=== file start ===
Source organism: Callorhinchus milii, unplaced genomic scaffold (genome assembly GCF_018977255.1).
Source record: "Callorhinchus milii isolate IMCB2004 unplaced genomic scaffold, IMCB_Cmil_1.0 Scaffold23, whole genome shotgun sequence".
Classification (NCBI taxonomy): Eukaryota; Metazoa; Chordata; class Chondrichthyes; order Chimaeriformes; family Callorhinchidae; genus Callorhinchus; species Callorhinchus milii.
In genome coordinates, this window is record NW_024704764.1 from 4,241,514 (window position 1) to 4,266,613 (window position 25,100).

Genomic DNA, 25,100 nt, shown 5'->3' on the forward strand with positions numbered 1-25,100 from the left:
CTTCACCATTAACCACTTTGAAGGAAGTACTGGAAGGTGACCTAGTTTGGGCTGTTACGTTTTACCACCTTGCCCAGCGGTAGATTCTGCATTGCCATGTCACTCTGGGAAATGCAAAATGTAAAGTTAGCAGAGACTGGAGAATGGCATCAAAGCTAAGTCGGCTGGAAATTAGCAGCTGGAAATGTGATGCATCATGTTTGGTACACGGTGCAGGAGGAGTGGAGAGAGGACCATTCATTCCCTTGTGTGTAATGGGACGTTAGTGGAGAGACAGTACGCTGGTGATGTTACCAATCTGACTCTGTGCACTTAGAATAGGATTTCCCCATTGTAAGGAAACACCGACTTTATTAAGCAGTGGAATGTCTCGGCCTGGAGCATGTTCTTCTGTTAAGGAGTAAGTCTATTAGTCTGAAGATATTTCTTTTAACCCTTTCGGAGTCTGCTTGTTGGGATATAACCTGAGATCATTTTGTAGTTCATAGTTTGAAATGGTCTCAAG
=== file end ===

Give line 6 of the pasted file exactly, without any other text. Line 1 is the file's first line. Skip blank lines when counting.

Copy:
CTTCACCATTAACCACTTTGAAGGAAGTACTGGAAGGTGACCTAGTTTGGGCTGTTACGTTTTACCACCTTGCCCAGCGGTAGATTCTGCATTGCCATGTCACTCTGGGAAATGCAAAATGTAAAGTTAGCAGAGACTGGAGAATGGCATCAAAGCTAAGTCGGCTGGAAATTAGCAGCTGGAAATGTGATGCATCATGTTTGGTACACGGTGCAGGAGGAGTGGAGAGAGGACCATTCATTCCCTTGTGTGTAATGGGACGTTAGTGGAGAGACAGTACGCTGGTGATGTTACCAATCTGACTCTGTGCACTTAGAATAGGATTTCCCCATTGTAAGGAAACACCGACTTTATTAAGCAGTGGAATGTCTCGGCCTGGAGCATGTTCTTCTGTTAAGGAGTAAGTCTATTAGTCTGAAGATATTTCTTTTAACCCTTTCGGAGTCTGCTTGTTGGGATATAACCTGAGATCATTTTGTAGTTCATAGTTTGAAATGGTCTCAAG